Most of our modern plants employ some mechanical process for removing the foreign material from milk as it is received from the producer. The two types of equipment in general use are the filter and the clarifier, both of which have been considered successful in removing this material. The most important points for study seem to be the effect of clarification and filtration on quality of milk and the composition of the materials removed by each process. The principle of the centrifuge embodied in the clarifier would lead one to conclude that all matter of a specific gravity greater than milk would be removed by the clarifier. The filter on the other hand depends upon enmeshing solid particles in the fleecy surface of the filter cloth. Obviously the clarifier may remove semi-soluble material of smaller dimensions than the interstices in the filter, while the filter can only remove material which is too large to pass through the cloth. Whether the removal of this semi-soluble material is of importance or not should be indicated by the tests on keeping quality of the milk and also in the analysis of the material itself. A comparison of the two processes must not only consider the efficiency of sediment removal but also the composition of the material removed and the effect of the process upon the quality of milk. The study herein reported considers these points under conditions of actual plant practice.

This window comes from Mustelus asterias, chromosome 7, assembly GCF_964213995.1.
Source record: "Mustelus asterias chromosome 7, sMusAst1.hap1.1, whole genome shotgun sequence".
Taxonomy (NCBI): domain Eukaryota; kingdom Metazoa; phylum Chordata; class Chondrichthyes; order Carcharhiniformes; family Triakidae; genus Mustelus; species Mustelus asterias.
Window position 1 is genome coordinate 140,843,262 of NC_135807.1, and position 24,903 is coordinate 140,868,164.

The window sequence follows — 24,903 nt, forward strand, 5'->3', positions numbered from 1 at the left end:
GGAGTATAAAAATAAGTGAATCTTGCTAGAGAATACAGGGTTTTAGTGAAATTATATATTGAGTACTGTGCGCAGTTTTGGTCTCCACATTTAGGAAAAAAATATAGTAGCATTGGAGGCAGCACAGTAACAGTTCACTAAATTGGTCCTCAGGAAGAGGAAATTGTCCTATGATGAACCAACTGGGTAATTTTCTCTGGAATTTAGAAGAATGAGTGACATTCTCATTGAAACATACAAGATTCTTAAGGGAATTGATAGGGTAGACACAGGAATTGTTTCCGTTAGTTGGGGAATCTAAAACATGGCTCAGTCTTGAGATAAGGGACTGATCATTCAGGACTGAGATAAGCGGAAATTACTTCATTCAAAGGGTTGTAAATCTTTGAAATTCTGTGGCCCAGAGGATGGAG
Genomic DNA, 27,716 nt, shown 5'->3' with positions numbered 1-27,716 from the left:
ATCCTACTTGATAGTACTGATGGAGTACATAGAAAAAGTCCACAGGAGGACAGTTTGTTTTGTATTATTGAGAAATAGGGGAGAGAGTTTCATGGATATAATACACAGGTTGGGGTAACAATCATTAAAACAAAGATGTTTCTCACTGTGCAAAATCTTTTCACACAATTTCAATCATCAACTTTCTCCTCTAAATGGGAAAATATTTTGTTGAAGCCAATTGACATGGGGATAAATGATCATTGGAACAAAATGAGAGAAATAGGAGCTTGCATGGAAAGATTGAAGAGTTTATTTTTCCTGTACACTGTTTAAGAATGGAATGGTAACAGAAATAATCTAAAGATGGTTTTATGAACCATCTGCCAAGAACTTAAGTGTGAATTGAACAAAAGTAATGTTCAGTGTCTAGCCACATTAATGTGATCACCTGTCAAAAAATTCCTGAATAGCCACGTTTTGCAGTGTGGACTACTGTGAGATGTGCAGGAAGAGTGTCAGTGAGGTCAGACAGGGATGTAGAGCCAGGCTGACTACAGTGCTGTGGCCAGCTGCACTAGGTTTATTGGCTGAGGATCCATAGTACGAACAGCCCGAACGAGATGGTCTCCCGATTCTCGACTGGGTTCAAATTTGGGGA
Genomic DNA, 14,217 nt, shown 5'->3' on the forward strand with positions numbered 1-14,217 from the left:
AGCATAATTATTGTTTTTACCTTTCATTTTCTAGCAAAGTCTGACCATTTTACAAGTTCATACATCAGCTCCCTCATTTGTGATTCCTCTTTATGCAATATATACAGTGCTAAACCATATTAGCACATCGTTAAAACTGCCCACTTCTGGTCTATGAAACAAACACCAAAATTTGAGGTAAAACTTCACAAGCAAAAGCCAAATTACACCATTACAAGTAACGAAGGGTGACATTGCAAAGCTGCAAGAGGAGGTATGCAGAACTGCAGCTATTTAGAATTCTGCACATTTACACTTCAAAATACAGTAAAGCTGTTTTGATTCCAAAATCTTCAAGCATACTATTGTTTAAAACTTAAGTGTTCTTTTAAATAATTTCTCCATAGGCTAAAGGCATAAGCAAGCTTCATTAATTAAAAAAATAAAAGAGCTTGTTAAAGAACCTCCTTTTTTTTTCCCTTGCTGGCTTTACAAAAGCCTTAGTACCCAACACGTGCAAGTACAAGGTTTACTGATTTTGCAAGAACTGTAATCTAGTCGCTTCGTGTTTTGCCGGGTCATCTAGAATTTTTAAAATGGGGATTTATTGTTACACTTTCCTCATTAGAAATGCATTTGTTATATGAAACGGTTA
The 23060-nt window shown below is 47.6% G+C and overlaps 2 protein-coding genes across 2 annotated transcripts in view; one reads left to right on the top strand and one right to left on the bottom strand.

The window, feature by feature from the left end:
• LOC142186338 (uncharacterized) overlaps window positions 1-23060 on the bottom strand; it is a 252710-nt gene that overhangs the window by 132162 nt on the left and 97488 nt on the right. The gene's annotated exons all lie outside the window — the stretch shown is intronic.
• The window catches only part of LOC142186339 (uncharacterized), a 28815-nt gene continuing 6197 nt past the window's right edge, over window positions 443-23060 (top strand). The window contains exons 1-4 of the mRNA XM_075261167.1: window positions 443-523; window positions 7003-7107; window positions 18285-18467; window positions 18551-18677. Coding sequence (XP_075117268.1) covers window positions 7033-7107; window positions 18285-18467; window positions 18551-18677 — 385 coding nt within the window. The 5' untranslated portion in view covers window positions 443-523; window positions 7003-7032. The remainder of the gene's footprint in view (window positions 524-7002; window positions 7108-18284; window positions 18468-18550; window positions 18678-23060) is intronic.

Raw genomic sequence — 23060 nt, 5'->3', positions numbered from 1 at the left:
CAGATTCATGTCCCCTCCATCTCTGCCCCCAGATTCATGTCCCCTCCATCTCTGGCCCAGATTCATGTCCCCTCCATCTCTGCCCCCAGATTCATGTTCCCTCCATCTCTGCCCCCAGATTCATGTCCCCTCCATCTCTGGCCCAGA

milk filtration, milk clarification, milk clarifier
South Dakota Experiment Station, South Dakota State College of Agriculture and Mechanical Arts
Jacobsen, D.H. and Olson, T.M., "Clarification versus Filtration of Milk" (1931). Research Bulletins of the South Dakota Agricultural Experiment Station (1887-2011). 257.